NEW YORK — Reclining in a chair inside the visitors clubhouse at Citi Field late Tuesday night, Jayson Werth was surrounded by a group of reporters. Hard not to want to talk to the guy who went out and got four hits, right?
Informed that it was the first time since 2009 that Werth had collected four hits in a game — a span of two years, eight months and 13 days — Werth was nonchalant.
“Cool,” he said.
Werth began his 2012 season 1-for-14 with three walks. Monday night, after he’d picked up his first hit of the season, a triple, but also singlehandedly left five runners on base with two strikeouts and a double play, he watched video with bench coach Randy Knorr and the two discussed the fickle nature of early-season at-bats.
“He said that someone told him one time that the first 100 at-bats of the season are to get comfortable,” Werth said. “Everything else happens from there.”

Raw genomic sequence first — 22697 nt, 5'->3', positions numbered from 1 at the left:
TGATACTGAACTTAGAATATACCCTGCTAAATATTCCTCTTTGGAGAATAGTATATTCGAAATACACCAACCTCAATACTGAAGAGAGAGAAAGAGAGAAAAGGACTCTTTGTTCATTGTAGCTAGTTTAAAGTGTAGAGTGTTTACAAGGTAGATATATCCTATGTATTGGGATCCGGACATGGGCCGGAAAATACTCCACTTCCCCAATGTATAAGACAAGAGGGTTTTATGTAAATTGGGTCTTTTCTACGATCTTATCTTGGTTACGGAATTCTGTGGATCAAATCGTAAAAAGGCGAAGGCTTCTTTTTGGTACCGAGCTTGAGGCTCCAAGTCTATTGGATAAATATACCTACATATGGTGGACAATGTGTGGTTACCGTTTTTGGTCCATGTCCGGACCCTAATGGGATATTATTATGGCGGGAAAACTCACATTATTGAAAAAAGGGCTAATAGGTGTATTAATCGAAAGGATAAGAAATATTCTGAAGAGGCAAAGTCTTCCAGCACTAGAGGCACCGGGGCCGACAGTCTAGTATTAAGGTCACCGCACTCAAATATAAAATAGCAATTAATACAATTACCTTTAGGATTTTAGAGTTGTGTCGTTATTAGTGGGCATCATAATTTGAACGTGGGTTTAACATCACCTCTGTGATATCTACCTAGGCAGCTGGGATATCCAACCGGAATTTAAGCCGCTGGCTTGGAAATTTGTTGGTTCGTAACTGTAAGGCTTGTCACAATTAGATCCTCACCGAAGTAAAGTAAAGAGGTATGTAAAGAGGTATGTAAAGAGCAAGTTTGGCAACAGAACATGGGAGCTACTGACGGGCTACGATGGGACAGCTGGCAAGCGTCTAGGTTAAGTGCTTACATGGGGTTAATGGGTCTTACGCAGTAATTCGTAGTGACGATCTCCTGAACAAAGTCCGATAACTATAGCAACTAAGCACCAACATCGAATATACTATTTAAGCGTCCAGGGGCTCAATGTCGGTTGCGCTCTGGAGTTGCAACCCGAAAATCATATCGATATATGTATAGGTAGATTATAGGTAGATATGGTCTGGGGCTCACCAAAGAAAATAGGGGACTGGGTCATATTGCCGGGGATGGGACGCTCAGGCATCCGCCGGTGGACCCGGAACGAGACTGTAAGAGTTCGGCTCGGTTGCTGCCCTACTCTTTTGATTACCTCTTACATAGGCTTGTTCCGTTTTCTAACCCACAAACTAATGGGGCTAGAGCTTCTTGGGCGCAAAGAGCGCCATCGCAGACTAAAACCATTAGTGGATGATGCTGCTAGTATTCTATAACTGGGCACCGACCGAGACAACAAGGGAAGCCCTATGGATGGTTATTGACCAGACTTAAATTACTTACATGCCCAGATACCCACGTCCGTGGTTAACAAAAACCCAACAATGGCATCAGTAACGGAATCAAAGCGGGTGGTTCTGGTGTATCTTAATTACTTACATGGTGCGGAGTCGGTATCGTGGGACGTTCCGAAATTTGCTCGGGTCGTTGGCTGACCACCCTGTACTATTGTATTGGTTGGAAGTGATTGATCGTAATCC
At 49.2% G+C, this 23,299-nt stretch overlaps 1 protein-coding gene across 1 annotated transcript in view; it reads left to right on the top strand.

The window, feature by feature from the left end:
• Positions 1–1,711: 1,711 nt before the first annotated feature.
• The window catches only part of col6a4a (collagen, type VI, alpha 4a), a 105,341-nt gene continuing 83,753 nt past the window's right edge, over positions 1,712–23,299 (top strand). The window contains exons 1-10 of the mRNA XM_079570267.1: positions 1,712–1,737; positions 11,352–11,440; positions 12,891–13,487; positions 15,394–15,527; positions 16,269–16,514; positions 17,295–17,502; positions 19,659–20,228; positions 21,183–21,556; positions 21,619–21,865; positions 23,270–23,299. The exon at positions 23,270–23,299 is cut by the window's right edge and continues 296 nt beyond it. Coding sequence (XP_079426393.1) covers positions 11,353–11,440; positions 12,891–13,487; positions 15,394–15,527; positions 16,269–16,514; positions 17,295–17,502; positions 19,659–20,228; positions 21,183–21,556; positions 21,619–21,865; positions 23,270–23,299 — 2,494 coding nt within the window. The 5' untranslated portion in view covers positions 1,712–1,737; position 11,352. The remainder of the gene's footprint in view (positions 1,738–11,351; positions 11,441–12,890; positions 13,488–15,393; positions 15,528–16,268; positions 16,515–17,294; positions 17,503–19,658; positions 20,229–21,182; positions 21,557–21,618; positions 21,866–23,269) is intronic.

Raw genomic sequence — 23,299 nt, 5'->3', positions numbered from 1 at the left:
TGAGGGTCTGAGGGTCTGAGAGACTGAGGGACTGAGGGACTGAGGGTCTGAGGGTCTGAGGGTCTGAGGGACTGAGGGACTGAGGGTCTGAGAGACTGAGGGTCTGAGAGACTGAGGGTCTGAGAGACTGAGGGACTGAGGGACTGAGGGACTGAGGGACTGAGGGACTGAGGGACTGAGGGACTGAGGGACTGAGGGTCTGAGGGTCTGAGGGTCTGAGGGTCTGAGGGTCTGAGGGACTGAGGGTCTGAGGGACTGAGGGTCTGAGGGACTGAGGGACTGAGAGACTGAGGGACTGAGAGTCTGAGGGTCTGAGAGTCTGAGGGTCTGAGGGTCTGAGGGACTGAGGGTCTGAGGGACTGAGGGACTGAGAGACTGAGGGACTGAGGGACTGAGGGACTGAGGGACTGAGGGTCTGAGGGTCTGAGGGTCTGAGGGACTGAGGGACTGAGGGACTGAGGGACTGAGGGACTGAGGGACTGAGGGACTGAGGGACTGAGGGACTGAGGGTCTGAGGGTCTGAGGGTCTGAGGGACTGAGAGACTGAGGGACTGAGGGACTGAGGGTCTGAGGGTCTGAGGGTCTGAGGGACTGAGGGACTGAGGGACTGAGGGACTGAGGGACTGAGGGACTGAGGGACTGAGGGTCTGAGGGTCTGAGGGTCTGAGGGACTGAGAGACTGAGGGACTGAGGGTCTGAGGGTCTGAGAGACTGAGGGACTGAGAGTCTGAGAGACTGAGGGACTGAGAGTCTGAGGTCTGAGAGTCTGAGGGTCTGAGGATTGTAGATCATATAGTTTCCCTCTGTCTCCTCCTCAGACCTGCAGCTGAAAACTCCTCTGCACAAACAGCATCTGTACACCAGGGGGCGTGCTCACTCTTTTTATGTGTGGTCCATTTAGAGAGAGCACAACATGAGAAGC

The important thing is to make sure that when those 100 at-bats have passed, you are comfortable. One of the main issues Werth has said he felt he had last year was that he never did quite reach that point. He never found the precise bat path he’d been searching for, never quite got his timing where he wanted it. The result was a .232 batting average.
By the seventh inning Tuesday night, Werth had three hits and two RBI. The amount of times he did that in one game in all of the 2011 season? Two. In the span of one game, he raised his season average from .071 to .263.
“It’s really important to get a good path and have a good plan from the time spring training starts, to carry it on,” Werth said. “Really, the start of the season is what it is. I remember back in Philly, those teams would always start slow and finish hot. And I think that can definitely happen with any team. It’s not always how you start, it’s how you finish.”
The Nationals learned earlier Tuesday that they’ll be without cleanup hitter Michael Morse for a little longer here. Morse suffered a setback in his rehab from a right lat strain and while he’s sent for further testing, the Nationals lineup will have to continue to try and carry on without him.
Werth being a constructive part of that is integral.